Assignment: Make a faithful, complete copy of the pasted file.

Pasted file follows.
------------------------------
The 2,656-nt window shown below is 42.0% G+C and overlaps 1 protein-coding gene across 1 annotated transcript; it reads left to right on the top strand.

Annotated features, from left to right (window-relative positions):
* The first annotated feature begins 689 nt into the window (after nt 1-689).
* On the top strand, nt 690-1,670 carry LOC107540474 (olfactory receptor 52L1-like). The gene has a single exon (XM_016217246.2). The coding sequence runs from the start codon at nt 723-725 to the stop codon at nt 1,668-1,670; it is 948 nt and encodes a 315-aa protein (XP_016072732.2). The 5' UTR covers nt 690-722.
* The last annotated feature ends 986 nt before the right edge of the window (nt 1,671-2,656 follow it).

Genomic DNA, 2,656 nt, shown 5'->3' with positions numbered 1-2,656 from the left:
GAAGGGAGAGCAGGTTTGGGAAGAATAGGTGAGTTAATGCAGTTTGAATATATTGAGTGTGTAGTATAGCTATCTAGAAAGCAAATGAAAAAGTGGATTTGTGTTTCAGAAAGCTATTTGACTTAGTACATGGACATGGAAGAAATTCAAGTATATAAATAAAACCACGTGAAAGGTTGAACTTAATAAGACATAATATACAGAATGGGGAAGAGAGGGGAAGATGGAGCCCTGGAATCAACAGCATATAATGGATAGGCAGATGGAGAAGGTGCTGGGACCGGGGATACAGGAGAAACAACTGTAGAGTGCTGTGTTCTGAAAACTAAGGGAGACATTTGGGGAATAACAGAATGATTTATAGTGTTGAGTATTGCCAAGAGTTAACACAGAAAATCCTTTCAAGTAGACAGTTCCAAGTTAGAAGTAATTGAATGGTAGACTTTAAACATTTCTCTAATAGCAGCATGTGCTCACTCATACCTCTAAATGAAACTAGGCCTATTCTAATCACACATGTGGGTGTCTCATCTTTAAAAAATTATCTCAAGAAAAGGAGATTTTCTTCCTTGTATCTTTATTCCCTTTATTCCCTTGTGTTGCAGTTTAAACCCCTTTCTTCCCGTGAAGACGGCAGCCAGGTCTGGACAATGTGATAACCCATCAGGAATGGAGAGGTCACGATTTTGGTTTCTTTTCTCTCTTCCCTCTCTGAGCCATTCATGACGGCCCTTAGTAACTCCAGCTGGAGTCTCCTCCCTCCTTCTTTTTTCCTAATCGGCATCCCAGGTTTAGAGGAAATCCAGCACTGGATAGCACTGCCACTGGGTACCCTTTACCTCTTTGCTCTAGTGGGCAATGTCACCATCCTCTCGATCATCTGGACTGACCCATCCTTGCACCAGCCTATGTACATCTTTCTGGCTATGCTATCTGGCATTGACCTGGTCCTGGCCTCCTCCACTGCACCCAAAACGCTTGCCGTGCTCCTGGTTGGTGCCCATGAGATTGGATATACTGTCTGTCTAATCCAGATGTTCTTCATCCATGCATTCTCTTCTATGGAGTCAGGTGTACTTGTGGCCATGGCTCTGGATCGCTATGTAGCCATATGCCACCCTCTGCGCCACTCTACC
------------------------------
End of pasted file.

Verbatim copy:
The 2,656-nt window shown below is 42.0% G+C and overlaps 1 protein-coding gene across 1 annotated transcript; it reads left to right on the top strand.

Annotated features, from left to right (window-relative positions):
* The first annotated feature begins 689 nt into the window (after nt 1-689).
* On the top strand, nt 690-1,670 carry LOC107540474 (olfactory receptor 52L1-like). The gene has a single exon (XM_016217246.2). The coding sequence runs from the start codon at nt 723-725 to the stop codon at nt 1,668-1,670; it is 948 nt and encodes a 315-aa protein (XP_016072732.2). The 5' UTR covers nt 690-722.
* The last annotated feature ends 986 nt before the right edge of the window (nt 1,671-2,656 follow it).

Genomic DNA, 2,656 nt, shown 5'->3' with positions numbered 1-2,656 from the left:
GAAGGGAGAGCAGGTTTGGGAAGAATAGGTGAGTTAATGCAGTTTGAATATATTGAGTGTGTAGTATAGCTATCTAGAAAGCAAATGAAAAAGTGGATTTGTGTTTCAGAAAGCTATTTGACTTAGTACATGGACATGGAAGAAATTCAAGTATATAAATAAAACCACGTGAAAGGTTGAACTTAATAAGACATAATATACAGAATGGGGAAGAGAGGGGAAGATGGAGCCCTGGAATCAACAGCATATAATGGATAGGCAGATGGAGAAGGTGCTGGGACCGGGGATACAGGAGAAACAACTGTAGAGTGCTGTGTTCTGAAAACTAAGGGAGACATTTGGGGAATAACAGAATGATTTATAGTGTTGAGTATTGCCAAGAGTTAACACAGAAAATCCTTTCAAGTAGACAGTTCCAAGTTAGAAGTAATTGAATGGTAGACTTTAAACATTTCTCTAATAGCAGCATGTGCTCACTCATACCTCTAAATGAAACTAGGCCTATTCTAATCACACATGTGGGTGTCTCATCTTTAAAAAATTATCTCAAGAAAAGGAGATTTTCTTCCTTGTATCTTTATTCCCTTTATTCCCTTGTGTTGCAGTTTAAACCCCTTTCTTCCCGTGAAGACGGCAGCCAGGTCTGGACAATGTGATAACCCATCAGGAATGGAGAGGTCACGATTTTGGTTTCTTTTCTCTCTTCCCTCTCTGAGCCATTCATGACGGCCCTTAGTAACTCCAGCTGGAGTCTCCTCCCTCCTTCTTTTTTCCTAATCGGCATCCCAGGTTTAGAGGAAATCCAGCACTGGATAGCACTGCCACTGGGTACCCTTTACCTCTTTGCTCTAGTGGGCAATGTCACCATCCTCTCGATCATCTGGACTGACCCATCCTTGCACCAGCCTATGTACATCTTTCTGGCTATGCTATCTGGCATTGACCTGGTCCTGGCCTCCTCCACTGCACCCAAAACGCTTGCCGTGCTCCTGGTTGGTGCCCATGAGATTGGATATACTGTCTGTCTAATCCAGATGTTCTTCATCCATGCATTCTCTTCTATGGAGTCAGGTGTACTTGTGGCCATGGCTCTGGATCGCTATGTAGCCATATGCCACCCTCTGCGCCACTCTACC